California native Stuart Palley remembers when Laguna Canyon burned in 1993 when he was a young child. He remembers when he was a teenager and ash from a nearby fire covered the floor of his school’s Halloween dance. He remembers when he was assigned to cover a brush fire in Riverside County by a local newspaper nearly a decade later — the first time he photographed a fire.

“It’s always been on the periphery of my life,” said the Orange County-based photojournalist who estimates he has now photographed 70 wildfires in his career and whose project “Terra Flamma: Wildfires at Night” has received international recognition.

Last week, Palley, added a new set of fires to his list.  On assignment for The Washington Post, he covered the Tubbs Fire and other fires in Northern California. While there, his heart-wrenching images of devastation landed on The Post’s front page twice and accompanied stories documenting the fierce fires and their spread to more than 200,000 acres in a cluster of counties north of San Francisco. Officials now say at least 41 people have died and more than 3,500 buildings have burned, most of them houses.  “The scale of the destruction is almost indescribable” Palley said.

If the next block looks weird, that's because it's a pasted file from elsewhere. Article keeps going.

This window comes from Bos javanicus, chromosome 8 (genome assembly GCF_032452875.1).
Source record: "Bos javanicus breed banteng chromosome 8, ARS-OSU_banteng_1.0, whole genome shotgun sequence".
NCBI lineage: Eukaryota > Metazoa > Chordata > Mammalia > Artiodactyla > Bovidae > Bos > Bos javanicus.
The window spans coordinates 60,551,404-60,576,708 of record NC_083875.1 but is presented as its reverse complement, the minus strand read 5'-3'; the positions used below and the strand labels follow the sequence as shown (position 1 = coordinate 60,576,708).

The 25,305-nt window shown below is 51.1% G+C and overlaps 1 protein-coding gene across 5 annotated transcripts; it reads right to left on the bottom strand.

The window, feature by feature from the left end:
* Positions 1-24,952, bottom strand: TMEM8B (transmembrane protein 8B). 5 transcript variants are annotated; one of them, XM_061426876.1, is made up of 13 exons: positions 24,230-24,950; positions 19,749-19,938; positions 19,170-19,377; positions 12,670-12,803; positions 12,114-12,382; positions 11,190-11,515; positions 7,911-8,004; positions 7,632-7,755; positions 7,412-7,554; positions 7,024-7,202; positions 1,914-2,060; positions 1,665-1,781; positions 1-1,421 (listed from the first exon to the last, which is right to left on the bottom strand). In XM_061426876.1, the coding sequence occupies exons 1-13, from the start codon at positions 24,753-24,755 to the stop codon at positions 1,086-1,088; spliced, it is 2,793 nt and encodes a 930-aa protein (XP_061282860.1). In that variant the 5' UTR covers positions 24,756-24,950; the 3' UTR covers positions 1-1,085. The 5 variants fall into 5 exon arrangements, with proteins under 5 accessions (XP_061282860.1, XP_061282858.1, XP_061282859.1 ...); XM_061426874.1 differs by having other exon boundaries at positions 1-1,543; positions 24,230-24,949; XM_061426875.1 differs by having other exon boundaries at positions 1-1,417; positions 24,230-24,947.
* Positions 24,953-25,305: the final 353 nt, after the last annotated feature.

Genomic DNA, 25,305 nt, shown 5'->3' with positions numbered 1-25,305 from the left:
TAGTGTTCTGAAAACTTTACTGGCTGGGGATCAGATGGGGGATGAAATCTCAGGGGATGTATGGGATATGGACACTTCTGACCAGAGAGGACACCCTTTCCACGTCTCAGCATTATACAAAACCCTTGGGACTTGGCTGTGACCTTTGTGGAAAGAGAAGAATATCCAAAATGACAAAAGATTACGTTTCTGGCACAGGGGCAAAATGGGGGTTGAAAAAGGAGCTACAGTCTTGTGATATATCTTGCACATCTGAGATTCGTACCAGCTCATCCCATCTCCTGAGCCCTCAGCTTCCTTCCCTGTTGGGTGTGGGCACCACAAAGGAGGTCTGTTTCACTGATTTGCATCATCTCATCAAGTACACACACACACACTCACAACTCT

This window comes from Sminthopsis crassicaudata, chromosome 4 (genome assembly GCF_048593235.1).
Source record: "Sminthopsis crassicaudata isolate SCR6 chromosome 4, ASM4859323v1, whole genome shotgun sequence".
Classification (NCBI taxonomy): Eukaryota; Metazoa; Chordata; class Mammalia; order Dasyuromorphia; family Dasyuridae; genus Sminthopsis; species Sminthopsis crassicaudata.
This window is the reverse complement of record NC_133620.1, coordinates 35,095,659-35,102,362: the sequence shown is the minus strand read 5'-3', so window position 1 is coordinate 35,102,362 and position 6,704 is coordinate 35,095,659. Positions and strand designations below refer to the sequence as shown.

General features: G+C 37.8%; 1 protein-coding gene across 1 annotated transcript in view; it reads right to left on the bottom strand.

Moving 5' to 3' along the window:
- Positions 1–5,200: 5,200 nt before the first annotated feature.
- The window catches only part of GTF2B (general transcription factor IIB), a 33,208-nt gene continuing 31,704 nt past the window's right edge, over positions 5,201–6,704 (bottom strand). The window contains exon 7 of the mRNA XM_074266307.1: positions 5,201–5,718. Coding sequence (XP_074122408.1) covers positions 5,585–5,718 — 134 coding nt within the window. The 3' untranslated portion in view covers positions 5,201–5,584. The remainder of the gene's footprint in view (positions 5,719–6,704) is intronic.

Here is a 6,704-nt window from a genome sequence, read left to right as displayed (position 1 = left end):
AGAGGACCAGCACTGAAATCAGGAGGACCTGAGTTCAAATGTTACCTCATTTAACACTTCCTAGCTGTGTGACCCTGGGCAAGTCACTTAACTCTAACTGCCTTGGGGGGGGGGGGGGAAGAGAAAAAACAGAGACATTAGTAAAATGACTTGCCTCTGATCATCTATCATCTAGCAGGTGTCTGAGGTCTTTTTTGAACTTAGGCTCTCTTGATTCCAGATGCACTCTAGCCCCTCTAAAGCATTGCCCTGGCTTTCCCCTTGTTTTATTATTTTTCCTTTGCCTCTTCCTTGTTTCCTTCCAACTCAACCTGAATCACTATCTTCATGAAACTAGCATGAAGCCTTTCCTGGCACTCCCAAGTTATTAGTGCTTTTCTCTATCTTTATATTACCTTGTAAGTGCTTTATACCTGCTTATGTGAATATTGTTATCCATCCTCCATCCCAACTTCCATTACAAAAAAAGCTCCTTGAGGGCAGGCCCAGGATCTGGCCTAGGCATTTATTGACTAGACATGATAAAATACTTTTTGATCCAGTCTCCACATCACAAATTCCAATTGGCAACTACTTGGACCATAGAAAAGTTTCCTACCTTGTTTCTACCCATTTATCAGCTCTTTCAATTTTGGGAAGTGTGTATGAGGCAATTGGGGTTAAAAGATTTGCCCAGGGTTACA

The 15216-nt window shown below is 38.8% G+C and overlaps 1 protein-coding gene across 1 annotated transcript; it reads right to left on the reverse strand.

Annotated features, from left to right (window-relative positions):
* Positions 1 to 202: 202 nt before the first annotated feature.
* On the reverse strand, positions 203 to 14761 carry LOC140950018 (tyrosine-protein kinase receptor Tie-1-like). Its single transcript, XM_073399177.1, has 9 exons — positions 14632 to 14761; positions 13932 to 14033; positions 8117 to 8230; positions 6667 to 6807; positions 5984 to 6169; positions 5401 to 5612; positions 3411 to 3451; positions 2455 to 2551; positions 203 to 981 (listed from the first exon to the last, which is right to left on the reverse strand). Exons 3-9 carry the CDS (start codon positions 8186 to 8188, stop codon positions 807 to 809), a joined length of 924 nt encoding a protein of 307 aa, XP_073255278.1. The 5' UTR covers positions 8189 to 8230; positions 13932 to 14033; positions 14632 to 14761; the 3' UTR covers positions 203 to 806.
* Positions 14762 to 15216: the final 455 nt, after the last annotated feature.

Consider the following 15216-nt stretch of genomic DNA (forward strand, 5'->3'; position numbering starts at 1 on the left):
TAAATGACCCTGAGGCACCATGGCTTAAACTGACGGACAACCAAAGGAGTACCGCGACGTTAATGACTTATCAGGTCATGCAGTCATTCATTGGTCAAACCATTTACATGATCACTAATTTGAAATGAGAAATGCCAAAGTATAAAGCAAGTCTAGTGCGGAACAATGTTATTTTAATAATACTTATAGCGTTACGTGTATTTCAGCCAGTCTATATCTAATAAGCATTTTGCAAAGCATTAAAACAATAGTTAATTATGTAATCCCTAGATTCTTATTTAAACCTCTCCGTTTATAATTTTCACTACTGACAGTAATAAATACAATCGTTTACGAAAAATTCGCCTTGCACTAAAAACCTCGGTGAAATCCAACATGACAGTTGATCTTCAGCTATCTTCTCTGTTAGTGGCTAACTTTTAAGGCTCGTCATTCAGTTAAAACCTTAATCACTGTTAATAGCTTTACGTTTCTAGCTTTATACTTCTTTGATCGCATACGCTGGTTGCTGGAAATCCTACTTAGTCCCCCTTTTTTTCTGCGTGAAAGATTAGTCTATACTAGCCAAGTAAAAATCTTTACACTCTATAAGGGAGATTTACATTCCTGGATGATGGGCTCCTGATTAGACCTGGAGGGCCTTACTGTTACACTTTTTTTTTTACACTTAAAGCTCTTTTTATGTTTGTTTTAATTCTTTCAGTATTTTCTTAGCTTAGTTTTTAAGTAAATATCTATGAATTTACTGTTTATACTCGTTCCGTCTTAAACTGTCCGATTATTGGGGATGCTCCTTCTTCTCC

For Palley, grappling with how to cover this scale was a challenge. “Even from a helicopter, it is very difficult. You can drive in the disaster zone for miles, and all you see is burned forests and homes,” he said.

With this in mind, rather than simply taking a step back to document the fire’s magnitude, Palley began to zoom in on the everyday objects left behind. From car windows to tricycles, Palley’s intimate images reveal the capacity of fire and its meticulous devotion to destruction.

For as Palley said, “Sometimes when the scale of disaster is so large, you have to focus on the micro to get the big picture, and get in close until it feels personal. “

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